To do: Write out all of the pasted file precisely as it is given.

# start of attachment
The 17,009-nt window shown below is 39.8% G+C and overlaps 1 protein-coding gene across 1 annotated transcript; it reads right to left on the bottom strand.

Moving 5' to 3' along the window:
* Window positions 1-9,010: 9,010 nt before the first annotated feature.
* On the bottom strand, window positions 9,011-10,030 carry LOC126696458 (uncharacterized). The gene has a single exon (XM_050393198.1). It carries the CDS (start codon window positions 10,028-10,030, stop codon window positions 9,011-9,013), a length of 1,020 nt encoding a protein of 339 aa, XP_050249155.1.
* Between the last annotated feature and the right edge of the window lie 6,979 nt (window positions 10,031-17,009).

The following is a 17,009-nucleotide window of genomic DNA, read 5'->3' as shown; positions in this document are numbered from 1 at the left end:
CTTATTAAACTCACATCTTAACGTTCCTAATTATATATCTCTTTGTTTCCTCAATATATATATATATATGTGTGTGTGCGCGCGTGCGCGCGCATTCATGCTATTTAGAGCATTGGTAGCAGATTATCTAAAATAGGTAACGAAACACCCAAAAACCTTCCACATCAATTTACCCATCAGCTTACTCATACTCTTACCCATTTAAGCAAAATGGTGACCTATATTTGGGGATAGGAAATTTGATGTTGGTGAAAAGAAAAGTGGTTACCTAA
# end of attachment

The 17,009-nt window shown below is 39.8% G+C and overlaps 1 protein-coding gene across 1 annotated transcript; it reads right to left on the bottom strand.

Moving 5' to 3' along the window:
* Window positions 1-9,010: 9,010 nt before the first annotated feature.
* On the bottom strand, window positions 9,011-10,030 carry LOC126696458 (uncharacterized). The gene has a single exon (XM_050393198.1). It carries the CDS (start codon window positions 10,028-10,030, stop codon window positions 9,011-9,013), a length of 1,020 nt encoding a protein of 339 aa, XP_050249155.1.
* Between the last annotated feature and the right edge of the window lie 6,979 nt (window positions 10,031-17,009).

The following is a 17,009-nucleotide window of genomic DNA, read 5'->3' as shown; positions in this document are numbered from 1 at the left end:
CTTATTAAACTCACATCTTAACGTTCCTAATTATATATCTCTTTGTTTCCTCAATATATATATATATATGTGTGTGTGCGCGCGTGCGCGCGCATTCATGCTATTTAGAGCATTGGTAGCAGATTATCTAAAATAGGTAACGAAACACCCAAAAACCTTCCACATCAATTTACCCATCAGCTTACTCATACTCTTACCCATTTAAGCAAAATGGTGACCTATATTTGGGGATAGGAAATTTGATGTTGGTGAAAAGAAAAGTGGTTACCTAA